I've been looking at the reports about the material Manning leaked again. As I recalled from when this was first revealed, much of it seems to describe government misconduct. Some of the conduct, like defense contracts purchasing young boys for Afghan officials to rape, is abhorrent. Revealing that both the US and Japanese governments ignored warnings prior the disaster at Fukushima looks to be exactly the kind of thing I would want a whistle blower to reveal. I don't see how that would cause any harm to national security.

    The closest thing to sources and methods looks to information that US Diplomats acquired DNA and other personal information from the UN Secretary and others. Some of the information I can see reasonable justification for keeping secret (the official civilian death count in Iraq that two administrations denied exists) but again I'm not seeing that having much of a national security impact.

    Defense Secretary Gates was quoted as saying "Is this embarrassing? Yes. Is this awkward? Yes. Consequences for U.S. foreign policy? I think fairly modest." That seems like a pretty accurate summary.

    While a lot of people have claimed these leaks were very harmful, I haven't seen anyone be able to point to anything more concrete than saying that these leaks will make informants and other less like to trust us in the future. Is there some harm or negative impact I'm missing?

    While some of the leaks described conduct I can see being justified by the dicitates of Realpolitik, I think we'd all agree that stopping child rape and nuclear disaster are good things. Even with the more questionable information that was also leaked, I don't see the harm of the leak outweighing that goal. Since you obviously seem to feel differently, I'd be interested to hear why.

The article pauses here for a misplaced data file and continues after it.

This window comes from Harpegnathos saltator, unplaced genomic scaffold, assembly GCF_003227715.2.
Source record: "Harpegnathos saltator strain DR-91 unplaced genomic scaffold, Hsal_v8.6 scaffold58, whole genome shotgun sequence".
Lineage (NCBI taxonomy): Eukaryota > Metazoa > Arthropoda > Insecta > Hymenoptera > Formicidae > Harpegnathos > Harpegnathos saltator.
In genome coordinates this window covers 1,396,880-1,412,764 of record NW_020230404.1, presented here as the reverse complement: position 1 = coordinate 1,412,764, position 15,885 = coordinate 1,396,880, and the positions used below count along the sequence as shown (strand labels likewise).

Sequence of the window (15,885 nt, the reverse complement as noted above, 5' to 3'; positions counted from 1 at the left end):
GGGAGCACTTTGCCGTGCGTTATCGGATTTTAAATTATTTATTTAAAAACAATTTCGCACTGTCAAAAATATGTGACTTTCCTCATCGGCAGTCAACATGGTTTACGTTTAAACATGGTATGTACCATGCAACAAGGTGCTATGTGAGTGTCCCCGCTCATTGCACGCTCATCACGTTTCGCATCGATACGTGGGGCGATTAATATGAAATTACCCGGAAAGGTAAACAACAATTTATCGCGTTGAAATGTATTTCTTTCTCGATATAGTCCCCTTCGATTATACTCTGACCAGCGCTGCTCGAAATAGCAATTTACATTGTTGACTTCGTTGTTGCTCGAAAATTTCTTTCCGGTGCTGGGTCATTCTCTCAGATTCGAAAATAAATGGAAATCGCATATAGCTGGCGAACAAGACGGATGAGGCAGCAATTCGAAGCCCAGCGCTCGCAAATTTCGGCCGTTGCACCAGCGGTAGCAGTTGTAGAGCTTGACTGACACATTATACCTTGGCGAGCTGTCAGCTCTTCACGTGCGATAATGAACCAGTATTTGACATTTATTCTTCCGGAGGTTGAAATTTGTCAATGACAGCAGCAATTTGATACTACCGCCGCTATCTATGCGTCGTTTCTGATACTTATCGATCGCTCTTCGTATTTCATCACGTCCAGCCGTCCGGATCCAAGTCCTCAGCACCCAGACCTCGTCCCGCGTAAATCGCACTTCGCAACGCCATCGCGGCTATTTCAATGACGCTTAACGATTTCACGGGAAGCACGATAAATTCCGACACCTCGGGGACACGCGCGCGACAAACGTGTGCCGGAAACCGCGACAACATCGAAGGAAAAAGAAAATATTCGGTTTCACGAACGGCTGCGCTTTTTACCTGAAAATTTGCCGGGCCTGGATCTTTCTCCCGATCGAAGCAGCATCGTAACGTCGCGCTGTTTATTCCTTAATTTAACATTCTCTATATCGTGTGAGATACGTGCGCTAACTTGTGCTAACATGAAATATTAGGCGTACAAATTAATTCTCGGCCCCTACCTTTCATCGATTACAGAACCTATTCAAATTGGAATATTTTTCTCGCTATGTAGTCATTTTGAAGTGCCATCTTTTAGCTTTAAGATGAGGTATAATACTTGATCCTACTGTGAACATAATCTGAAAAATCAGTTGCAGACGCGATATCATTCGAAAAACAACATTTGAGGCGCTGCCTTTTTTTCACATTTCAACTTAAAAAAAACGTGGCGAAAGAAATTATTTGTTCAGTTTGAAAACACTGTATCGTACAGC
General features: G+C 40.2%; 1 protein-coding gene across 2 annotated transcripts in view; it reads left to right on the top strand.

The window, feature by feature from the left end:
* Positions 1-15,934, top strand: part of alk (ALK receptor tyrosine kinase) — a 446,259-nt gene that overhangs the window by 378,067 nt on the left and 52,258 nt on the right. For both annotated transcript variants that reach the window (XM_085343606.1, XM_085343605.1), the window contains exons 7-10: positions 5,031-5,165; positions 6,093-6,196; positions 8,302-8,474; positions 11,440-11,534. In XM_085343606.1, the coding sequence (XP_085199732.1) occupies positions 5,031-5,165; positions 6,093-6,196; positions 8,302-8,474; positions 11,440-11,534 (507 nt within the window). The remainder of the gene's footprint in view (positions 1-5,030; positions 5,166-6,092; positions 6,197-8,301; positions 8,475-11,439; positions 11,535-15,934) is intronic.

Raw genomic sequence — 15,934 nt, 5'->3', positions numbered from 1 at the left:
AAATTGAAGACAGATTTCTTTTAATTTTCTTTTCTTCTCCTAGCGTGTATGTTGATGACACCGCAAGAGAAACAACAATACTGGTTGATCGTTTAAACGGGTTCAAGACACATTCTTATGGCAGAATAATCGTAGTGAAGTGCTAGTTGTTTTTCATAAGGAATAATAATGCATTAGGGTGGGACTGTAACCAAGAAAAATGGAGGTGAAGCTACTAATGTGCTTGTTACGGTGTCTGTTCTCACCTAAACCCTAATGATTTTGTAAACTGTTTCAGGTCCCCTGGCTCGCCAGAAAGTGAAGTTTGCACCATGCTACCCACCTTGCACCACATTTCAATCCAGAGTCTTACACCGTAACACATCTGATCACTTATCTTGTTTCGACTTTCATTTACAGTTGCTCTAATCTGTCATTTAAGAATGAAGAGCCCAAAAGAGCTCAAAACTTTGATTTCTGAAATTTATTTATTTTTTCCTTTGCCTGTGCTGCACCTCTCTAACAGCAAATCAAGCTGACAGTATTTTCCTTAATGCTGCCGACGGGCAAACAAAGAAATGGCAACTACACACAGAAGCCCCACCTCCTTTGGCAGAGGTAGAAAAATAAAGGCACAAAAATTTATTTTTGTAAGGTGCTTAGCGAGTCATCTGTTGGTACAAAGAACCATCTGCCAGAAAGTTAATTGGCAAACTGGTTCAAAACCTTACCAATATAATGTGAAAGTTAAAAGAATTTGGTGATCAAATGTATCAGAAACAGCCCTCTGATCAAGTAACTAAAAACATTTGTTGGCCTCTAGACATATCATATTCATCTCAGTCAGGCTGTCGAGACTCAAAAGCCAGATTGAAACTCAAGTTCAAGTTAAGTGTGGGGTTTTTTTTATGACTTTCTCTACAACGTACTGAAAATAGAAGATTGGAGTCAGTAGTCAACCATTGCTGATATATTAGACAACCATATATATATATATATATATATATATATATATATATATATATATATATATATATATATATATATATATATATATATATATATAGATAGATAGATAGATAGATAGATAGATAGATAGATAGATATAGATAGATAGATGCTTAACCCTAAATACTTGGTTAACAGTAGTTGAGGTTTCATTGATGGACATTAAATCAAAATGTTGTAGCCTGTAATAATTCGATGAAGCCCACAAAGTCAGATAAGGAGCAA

15. For one, he didn't know what the hell he leaked. There's no way he went and read through everything; the sheer volume of material makes it impossible. He just pulled a bunch of stuff and sent it on. Two, there were the names of a lot of informants in those documents. People who were helping the US with information got big targets painted on them by Manning and Wikileaks. Blood on their hands. Not to mention, that is going to make others reluctant to help with information in the future.

  16. Ivyan,

    You say "Blood on their hands" but my understanding is that Manning was charged with aiding the enemy, but found not guilty of that charge because the prosecution was not able to show any individual was directly harmed as a result of the leaks. Do you have any information that contradicts that?

  17. You're kidding, right?
    Why do you want him to be innocent?
    Just because they couldn't produce evidence in court, doesn't mean no one's died. It's easy enough to 'disappear' someone.
    If he'd wanted to blow the whistle about specific things, there are ways to do that. He scooped up 750,000 documents and helped display them for all the world to see. A reckless disclosure of information without a thought for the consequences.